Tolman HS students told to return

The Providence Journal, page B1 – May 15, 1974

400 students from Tolman High School in Pawtucket went on strike against a proposal the restructure the class schedule for the coming year. It would go from seven 40-minute periods a day to six 53-minute classes. Students raised concerns about how this new extended schedule would affect seniors trying to complete additional course credits and students intending to work after school hours.

The strike, which was planned over the course of a week-and-a-half, resulted in an absence of about 43% of the student body.


The principal threatened to suspend the students involved, but the assistant superintendent was going to speak with him about letting the students off with a warning.


The student leaders of the strike encouraged their peers to return to classes following the demonstration.


Featured Image: 1974 Tolman High School Yearbook, Cover


Students Warned of Suspension

The Providence Journal, page 1 – May 6, 1970

Providence high school students left classes in the middle of the day to join a protest downtown against US intervention in Cambodia.

Groups of students from Classical and Central High Schools met with the superintendent to discuss their plans to demonstrate and the potential consequences. The school district leader’s response was:

“The issue is that the public school system is here to provide education and that means to be in school.”

He went on to say:

“We will no longer accept student walkouts. Any student who leaves the schools will be suspended for a minimum of two weeks and, after that time, will not be allowed to return unless accompanied by a parent or guardian.”

When spreading the word about the demonstration, student leaders reminded their peers of the looming threat of suspension if they did participate in the walkout so everyone was aware of the possible repercussions.

177 Classical students signed petitions showing their support of the walkout.

One student representative said:

“We feel war is wrong. We have a moral hate for war. We feel that the protest of the war in Cambodia and Vietnam is more important than the two weeks of zeroes we would get from being suspended.”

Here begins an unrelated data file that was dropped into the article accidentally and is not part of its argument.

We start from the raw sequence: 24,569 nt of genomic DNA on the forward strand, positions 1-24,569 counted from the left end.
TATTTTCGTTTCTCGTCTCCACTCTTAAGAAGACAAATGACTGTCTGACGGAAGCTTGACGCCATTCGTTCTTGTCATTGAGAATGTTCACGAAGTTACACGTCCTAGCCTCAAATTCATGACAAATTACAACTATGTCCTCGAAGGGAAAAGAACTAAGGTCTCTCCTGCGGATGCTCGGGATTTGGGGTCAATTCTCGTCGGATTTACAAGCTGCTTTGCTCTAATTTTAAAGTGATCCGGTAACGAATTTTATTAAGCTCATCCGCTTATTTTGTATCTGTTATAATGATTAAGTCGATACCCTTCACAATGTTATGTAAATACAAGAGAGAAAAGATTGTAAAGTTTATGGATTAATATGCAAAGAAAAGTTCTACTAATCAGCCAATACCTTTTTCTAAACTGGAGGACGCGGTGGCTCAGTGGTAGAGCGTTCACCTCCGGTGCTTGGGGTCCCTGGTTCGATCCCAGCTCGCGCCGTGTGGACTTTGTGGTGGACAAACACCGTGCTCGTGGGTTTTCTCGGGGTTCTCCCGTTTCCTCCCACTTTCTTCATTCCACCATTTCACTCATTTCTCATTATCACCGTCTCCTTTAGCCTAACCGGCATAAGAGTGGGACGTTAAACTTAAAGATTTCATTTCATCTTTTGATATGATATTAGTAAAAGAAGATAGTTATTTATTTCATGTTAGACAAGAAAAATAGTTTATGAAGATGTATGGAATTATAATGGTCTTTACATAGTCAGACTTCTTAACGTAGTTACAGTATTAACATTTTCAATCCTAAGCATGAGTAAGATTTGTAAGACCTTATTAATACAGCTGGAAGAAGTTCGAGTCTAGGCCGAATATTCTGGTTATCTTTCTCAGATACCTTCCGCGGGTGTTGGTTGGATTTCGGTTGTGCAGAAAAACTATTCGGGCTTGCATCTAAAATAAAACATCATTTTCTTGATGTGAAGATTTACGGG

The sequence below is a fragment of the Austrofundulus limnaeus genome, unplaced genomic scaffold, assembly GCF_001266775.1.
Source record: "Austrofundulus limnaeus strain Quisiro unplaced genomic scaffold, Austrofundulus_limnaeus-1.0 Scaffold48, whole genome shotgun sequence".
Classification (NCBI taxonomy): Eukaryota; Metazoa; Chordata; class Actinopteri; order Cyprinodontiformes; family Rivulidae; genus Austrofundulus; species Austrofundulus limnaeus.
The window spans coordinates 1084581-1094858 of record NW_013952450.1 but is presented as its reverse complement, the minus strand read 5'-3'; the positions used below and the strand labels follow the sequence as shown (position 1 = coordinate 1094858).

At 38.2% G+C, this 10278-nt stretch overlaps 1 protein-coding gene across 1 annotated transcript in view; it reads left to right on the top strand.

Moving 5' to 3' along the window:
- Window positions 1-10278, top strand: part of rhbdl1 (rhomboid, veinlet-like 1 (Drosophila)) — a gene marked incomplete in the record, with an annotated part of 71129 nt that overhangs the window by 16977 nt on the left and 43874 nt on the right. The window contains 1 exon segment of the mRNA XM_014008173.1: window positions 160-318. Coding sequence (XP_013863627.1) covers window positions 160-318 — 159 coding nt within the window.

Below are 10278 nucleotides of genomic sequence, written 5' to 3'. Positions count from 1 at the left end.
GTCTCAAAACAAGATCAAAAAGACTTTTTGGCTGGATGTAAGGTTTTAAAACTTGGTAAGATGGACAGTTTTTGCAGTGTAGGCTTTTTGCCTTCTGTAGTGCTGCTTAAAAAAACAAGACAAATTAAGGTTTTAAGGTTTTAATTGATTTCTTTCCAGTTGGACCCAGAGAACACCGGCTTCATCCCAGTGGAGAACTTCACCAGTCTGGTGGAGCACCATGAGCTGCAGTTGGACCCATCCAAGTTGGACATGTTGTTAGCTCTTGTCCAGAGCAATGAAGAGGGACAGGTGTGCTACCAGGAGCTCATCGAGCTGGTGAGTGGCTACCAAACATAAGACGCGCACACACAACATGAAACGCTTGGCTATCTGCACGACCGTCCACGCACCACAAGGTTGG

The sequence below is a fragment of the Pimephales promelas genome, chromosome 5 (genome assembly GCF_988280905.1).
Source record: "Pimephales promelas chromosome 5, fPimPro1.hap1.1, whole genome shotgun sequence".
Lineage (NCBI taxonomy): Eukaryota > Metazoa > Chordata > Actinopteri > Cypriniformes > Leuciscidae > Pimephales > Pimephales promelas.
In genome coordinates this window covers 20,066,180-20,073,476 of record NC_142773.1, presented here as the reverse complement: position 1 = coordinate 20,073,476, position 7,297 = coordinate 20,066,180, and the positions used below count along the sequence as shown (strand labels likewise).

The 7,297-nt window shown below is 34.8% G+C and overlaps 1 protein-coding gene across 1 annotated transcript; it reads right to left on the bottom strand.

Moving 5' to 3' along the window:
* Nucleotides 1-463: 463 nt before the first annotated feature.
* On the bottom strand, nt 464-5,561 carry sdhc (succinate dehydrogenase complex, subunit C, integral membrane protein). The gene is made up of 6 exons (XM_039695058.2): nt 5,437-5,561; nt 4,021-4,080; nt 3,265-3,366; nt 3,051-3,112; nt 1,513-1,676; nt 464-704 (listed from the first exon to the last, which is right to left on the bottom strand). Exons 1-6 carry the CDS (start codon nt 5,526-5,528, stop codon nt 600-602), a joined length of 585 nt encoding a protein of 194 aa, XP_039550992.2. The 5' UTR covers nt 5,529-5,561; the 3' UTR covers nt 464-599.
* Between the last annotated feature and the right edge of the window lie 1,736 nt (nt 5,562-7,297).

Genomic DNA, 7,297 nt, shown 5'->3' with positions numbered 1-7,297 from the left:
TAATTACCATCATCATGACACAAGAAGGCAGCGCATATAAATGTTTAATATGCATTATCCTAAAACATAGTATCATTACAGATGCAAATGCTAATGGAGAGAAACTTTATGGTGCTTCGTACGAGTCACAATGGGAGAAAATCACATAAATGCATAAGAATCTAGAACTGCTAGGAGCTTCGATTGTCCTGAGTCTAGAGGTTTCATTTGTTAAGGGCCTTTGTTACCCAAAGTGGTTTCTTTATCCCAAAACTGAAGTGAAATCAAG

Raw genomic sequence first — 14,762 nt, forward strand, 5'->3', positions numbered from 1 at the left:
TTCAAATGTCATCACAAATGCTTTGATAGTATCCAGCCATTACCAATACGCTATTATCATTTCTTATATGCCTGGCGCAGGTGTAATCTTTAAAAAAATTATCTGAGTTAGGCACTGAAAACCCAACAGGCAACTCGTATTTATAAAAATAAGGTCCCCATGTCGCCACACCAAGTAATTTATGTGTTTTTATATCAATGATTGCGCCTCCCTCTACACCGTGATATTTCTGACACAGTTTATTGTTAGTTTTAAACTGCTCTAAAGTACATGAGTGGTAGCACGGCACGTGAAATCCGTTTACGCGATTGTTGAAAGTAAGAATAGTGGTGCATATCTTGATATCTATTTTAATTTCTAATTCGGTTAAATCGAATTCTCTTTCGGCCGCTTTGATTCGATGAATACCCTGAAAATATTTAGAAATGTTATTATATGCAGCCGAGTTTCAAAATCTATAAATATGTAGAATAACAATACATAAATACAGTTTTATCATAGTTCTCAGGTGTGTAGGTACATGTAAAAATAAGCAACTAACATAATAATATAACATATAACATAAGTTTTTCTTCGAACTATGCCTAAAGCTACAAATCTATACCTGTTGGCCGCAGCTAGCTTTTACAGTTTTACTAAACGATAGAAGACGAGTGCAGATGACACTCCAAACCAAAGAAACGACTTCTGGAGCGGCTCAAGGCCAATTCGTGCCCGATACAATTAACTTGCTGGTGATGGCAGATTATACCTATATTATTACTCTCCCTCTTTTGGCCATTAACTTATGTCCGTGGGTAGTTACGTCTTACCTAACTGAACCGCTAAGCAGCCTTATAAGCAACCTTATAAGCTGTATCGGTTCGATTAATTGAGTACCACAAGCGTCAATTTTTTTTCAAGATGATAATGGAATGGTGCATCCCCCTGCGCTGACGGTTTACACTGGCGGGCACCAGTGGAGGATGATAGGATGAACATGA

The student leaders discussed their plans for the walkout and the potential consequences with an attorney from the RI affiliate of the American Civil Liberties Union.

Students protest double sessions Hundreds walk out over defeat of bond issue

The Providence Journal, p. C1 – October 14, 1983 

About 40 students protested the vote against expanding the Chariho High School to better accommodate the increasing number of students. The student that made an announcement for the demonstration over the loud speaker was suspended.

Youth made signs that read:

“Our future is your future”

“We want knowledge to go to college”

“If you think education is expensive, try ignorance”

A student leader asserted:

“We are not doing this to hurt anyone […] We are too young to vote for the bond issue, but we do have an opinion about double sessions.”

Pawtucket Students Plan School Sit-In

The Providence Journal, page 19 – October 1, 1969

Students at Tolman High School in Pawtucket staged a sit-in in the principal’s office to show the school administration that they wanted their voices heard. The day before, 200 students walked out of school to protest rules against possessing tobacco products on the property.


School leaders offered the protesting students a deal that their parents would not be informed of their behavior if they served two weeks of detention. Most student did not accept this arrangement.

Students responded:

“I believe we shouldn’t be punished.”

“The teachers are not punished when they strike.”


Lynch says students right in boycotting classes

The Providence Journal, page A6 – December 11, 1975

Pawtucket Mayor Dennis M. Lynch (pictured above) gave his support for Pawtucket high school students who refused to attend classes last week. 

Students were protesting that they had to make up classes lost during the teachers’ strike in the fall over their holiday break.

Leading up to the boycott, the students expressed their concerns at two school board meetings.